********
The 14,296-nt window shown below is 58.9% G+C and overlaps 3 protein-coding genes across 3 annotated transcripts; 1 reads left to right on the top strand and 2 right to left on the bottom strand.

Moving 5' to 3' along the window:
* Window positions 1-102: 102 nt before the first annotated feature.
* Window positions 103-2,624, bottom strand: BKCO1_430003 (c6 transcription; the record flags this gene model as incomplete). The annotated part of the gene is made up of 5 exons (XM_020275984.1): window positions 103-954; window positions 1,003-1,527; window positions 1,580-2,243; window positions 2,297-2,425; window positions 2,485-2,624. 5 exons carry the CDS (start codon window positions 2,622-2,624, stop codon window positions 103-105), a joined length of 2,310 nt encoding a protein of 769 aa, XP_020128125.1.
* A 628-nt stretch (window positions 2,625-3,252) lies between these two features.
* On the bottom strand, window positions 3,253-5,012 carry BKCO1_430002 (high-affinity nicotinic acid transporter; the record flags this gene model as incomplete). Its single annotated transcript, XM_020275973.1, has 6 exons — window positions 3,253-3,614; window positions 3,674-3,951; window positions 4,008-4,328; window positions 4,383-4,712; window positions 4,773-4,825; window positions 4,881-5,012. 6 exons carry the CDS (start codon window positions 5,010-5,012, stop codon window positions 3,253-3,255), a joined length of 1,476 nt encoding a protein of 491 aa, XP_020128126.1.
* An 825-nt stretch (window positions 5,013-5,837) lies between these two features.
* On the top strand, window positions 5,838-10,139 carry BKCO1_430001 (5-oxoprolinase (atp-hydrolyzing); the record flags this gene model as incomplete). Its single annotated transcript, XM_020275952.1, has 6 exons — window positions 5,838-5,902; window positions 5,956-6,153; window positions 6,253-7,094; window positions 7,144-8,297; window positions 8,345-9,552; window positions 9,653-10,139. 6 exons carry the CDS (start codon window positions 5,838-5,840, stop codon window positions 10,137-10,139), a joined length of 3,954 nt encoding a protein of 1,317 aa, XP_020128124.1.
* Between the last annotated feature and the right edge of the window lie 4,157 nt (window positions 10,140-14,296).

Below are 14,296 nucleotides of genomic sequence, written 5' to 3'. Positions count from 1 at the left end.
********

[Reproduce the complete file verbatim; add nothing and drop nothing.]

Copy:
The 14,296-nt window shown below is 58.9% G+C and overlaps 3 protein-coding genes across 3 annotated transcripts; 1 reads left to right on the top strand and 2 right to left on the bottom strand.

Moving 5' to 3' along the window:
* Window positions 1-102: 102 nt before the first annotated feature.
* Window positions 103-2,624, bottom strand: BKCO1_430003 (c6 transcription; the record flags this gene model as incomplete). The annotated part of the gene is made up of 5 exons (XM_020275984.1): window positions 103-954; window positions 1,003-1,527; window positions 1,580-2,243; window positions 2,297-2,425; window positions 2,485-2,624. 5 exons carry the CDS (start codon window positions 2,622-2,624, stop codon window positions 103-105), a joined length of 2,310 nt encoding a protein of 769 aa, XP_020128125.1.
* A 628-nt stretch (window positions 2,625-3,252) lies between these two features.
* On the bottom strand, window positions 3,253-5,012 carry BKCO1_430002 (high-affinity nicotinic acid transporter; the record flags this gene model as incomplete). Its single annotated transcript, XM_020275973.1, has 6 exons — window positions 3,253-3,614; window positions 3,674-3,951; window positions 4,008-4,328; window positions 4,383-4,712; window positions 4,773-4,825; window positions 4,881-5,012. 6 exons carry the CDS (start codon window positions 5,010-5,012, stop codon window positions 3,253-3,255), a joined length of 1,476 nt encoding a protein of 491 aa, XP_020128126.1.
* An 825-nt stretch (window positions 5,013-5,837) lies between these two features.
* On the top strand, window positions 5,838-10,139 carry BKCO1_430001 (5-oxoprolinase (atp-hydrolyzing); the record flags this gene model as incomplete). Its single annotated transcript, XM_020275952.1, has 6 exons — window positions 5,838-5,902; window positions 5,956-6,153; window positions 6,253-7,094; window positions 7,144-8,297; window positions 8,345-9,552; window positions 9,653-10,139. 6 exons carry the CDS (start codon window positions 5,838-5,840, stop codon window positions 10,137-10,139), a joined length of 3,954 nt encoding a protein of 1,317 aa, XP_020128124.1.
* Between the last annotated feature and the right edge of the window lie 4,157 nt (window positions 10,140-14,296).

Below are 14,296 nucleotides of genomic sequence, written 5' to 3'. Positions count from 1 at the left end.